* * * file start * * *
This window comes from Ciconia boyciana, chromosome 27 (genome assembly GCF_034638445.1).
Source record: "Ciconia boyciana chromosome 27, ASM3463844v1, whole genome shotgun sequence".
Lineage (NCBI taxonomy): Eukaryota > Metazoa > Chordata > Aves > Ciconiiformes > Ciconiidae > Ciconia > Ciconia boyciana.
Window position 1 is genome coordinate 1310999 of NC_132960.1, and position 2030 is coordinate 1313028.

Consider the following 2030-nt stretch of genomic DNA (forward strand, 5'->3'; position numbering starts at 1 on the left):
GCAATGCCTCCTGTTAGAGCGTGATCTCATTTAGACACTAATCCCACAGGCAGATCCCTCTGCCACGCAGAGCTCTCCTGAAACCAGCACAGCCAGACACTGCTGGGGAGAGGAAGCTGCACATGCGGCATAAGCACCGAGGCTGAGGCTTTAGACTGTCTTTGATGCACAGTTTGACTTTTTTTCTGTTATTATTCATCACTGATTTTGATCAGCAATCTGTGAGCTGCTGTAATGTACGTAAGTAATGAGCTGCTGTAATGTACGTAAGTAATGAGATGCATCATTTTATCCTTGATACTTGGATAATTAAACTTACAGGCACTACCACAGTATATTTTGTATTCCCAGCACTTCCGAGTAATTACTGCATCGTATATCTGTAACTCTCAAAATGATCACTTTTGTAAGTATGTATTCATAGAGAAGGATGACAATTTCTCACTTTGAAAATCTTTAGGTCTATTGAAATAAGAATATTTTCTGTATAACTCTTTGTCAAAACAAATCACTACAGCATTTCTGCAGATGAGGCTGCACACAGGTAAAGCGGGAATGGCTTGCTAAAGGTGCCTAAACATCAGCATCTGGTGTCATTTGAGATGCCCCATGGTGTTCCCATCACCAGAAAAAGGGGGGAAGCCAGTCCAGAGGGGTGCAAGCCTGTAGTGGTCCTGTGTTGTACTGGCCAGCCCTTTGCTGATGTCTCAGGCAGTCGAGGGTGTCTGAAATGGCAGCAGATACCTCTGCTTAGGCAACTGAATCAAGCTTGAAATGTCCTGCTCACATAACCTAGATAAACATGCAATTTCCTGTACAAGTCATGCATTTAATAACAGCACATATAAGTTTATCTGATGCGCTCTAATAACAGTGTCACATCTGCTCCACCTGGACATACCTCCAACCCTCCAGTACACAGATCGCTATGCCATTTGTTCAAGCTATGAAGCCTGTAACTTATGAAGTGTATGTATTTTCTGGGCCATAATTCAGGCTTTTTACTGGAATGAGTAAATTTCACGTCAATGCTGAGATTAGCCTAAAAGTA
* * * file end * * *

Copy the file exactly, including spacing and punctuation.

This window comes from Ciconia boyciana, chromosome 27 (genome assembly GCF_034638445.1).
Source record: "Ciconia boyciana chromosome 27, ASM3463844v1, whole genome shotgun sequence".
Lineage (NCBI taxonomy): Eukaryota > Metazoa > Chordata > Aves > Ciconiiformes > Ciconiidae > Ciconia > Ciconia boyciana.
Window position 1 is genome coordinate 1310999 of NC_132960.1, and position 2030 is coordinate 1313028.

Consider the following 2030-nt stretch of genomic DNA (forward strand, 5'->3'; position numbering starts at 1 on the left):
GCAATGCCTCCTGTTAGAGCGTGATCTCATTTAGACACTAATCCCACAGGCAGATCCCTCTGCCACGCAGAGCTCTCCTGAAACCAGCACAGCCAGACACTGCTGGGGAGAGGAAGCTGCACATGCGGCATAAGCACCGAGGCTGAGGCTTTAGACTGTCTTTGATGCACAGTTTGACTTTTTTTCTGTTATTATTCATCACTGATTTTGATCAGCAATCTGTGAGCTGCTGTAATGTACGTAAGTAATGAGCTGCTGTAATGTACGTAAGTAATGAGATGCATCATTTTATCCTTGATACTTGGATAATTAAACTTACAGGCACTACCACAGTATATTTTGTATTCCCAGCACTTCCGAGTAATTACTGCATCGTATATCTGTAACTCTCAAAATGATCACTTTTGTAAGTATGTATTCATAGAGAAGGATGACAATTTCTCACTTTGAAAATCTTTAGGTCTATTGAAATAAGAATATTTTCTGTATAACTCTTTGTCAAAACAAATCACTACAGCATTTCTGCAGATGAGGCTGCACACAGGTAAAGCGGGAATGGCTTGCTAAAGGTGCCTAAACATCAGCATCTGGTGTCATTTGAGATGCCCCATGGTGTTCCCATCACCAGAAAAAGGGGGGAAGCCAGTCCAGAGGGGTGCAAGCCTGTAGTGGTCCTGTGTTGTACTGGCCAGCCCTTTGCTGATGTCTCAGGCAGTCGAGGGTGTCTGAAATGGCAGCAGATACCTCTGCTTAGGCAACTGAATCAAGCTTGAAATGTCCTGCTCACATAACCTAGATAAACATGCAATTTCCTGTACAAGTCATGCATTTAATAACAGCACATATAAGTTTATCTGATGCGCTCTAATAACAGTGTCACATCTGCTCCACCTGGACATACCTCCAACCCTCCAGTACACAGATCGCTATGCCATTTGTTCAAGCTATGAAGCCTGTAACTTATGAAGTGTATGTATTTTCTGGGCCATAATTCAGGCTTTTTACTGGAATGAGTAAATTTCACGTCAATGCTGAGATTAGCCTAAAAGTA